I would very much like to see the GoA modify their analysis to provide estimates of the size of the unfunded liability for a prototypical site over time, as I expect would be requested by the Auditor General.  This graph would, undoubtedly, be initially increasing and eventually, we hope, decreasing back to zero.  The unfunded liability would likely be positive for each year but that last 5 (correction inserted at the request of the Government of Alberta) in which the mine is in operation. I would also like to understand why, when we were re-working the system (and again, the new system is certainly an improvement), why we chose not to have a system based on the incurred liabilities so that, as Albertans and owners of both the land and the resource, we are not incurring the incremental risk of unfunded environmental liabilities for which we seem to be getting little added value in return.

 

 

 

6 responses to “Time for an audit?”

  1. Wil

    Good post, as per usual. Will be interesting to hear an AG response.

    Some of the abuse and personal attacks that David Sands has to put up with from people like Duncan Kinney is a bit over the top. I’m sure Duncan is a very nice person, but I’m not sure he’s aware how much of a jerk he comes off as.

    Have you done any work on Kern County oil before in relation to oil sands? Has California done anything to reflex criticism of them or have they needed to?

  2. David Sands

    Hi Andrew, ala my last tweet, a colleague wanted to headsup you on this in your calculation, Re: “The unfunded liability would likely be positive for every year but the last in which the mine was in operation.”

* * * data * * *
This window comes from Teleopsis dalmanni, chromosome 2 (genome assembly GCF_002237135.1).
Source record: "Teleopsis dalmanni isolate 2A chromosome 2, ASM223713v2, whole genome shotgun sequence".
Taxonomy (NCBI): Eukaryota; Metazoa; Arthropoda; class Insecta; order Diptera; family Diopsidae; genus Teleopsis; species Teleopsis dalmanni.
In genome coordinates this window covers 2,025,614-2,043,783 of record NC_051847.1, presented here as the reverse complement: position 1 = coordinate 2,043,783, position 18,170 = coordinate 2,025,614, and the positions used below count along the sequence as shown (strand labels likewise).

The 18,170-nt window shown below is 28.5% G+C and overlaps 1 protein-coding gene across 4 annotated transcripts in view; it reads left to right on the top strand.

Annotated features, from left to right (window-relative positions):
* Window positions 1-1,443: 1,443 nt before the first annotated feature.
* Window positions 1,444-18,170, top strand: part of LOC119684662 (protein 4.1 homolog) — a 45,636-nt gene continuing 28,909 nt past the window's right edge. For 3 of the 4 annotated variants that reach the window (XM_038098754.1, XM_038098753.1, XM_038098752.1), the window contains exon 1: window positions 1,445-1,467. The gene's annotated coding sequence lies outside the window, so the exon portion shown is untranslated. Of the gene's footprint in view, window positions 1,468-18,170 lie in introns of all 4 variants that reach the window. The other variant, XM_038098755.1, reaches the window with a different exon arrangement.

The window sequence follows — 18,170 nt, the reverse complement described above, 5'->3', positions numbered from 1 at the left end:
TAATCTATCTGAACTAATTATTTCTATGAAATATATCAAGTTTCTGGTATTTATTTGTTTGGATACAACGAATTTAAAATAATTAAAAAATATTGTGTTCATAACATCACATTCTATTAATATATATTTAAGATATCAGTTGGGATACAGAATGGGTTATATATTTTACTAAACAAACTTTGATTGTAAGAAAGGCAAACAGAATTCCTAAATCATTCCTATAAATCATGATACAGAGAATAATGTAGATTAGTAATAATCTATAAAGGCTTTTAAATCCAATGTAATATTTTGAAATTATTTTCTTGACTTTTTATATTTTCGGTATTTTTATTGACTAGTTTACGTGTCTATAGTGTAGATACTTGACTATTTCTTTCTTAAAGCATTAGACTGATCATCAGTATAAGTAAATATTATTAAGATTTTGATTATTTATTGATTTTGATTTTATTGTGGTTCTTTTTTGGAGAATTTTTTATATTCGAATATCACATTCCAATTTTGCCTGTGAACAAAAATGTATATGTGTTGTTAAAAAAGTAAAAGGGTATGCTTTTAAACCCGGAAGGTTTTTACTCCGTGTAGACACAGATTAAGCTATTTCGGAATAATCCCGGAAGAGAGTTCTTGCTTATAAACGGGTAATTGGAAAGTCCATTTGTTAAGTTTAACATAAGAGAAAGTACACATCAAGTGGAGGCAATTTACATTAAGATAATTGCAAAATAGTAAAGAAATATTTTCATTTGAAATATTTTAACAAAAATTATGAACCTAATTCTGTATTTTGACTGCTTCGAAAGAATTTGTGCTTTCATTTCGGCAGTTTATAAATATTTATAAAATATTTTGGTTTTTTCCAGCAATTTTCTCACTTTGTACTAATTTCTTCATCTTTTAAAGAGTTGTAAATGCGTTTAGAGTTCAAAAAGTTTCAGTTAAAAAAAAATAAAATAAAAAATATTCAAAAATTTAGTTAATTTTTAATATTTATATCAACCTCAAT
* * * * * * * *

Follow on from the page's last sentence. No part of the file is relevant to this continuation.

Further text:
In fact, any unfunded liability has to be matched five years out, under the new Mine Financial Security Program, not in the final year. (I think that’s our point about it being a more secure program than now, given the context of current operators now reclaiming exhausted mines with what Pembina would argue is insufficient security against them finishing those jobs).

    Thank you both, Wil and Dr. Leach, for pointing out the issue Government of Alberta really has with the California LCFS. Less advanced discussions simply say “Alberta Fights Climate Measures.” I always grin at that.

    – David Sands, Government of Alberta

  3. Matthew

    Hi Andrew: off topic, but have you researched Holistic Management of cattle range lands for carbon sequestration? Using Planned Grazing, arid range land (covering massive swaths of the planet) can be regenerated and desertification reversed using livestock.
    The irony is that the livestock caused the original overgrazing and devastation of these range lands, but with good management the problem can be reversed.

    This system was developed by Allan Savory who founded Holistic Management International. Scientists and livestock farmers are demonstrating how modest increases in soil organic matter, achieved using can sequester enormous amounts of carbon. Enough carbon to counteract man made emissions.

    Allan thinks the world is focusing only on technology for emission reductions and is foolishly ignoring ecological processes and opportunities.

    Wouldn’t it be ironic if we could in fact prevent climate change using cows. Allan Savory thinks it is possible.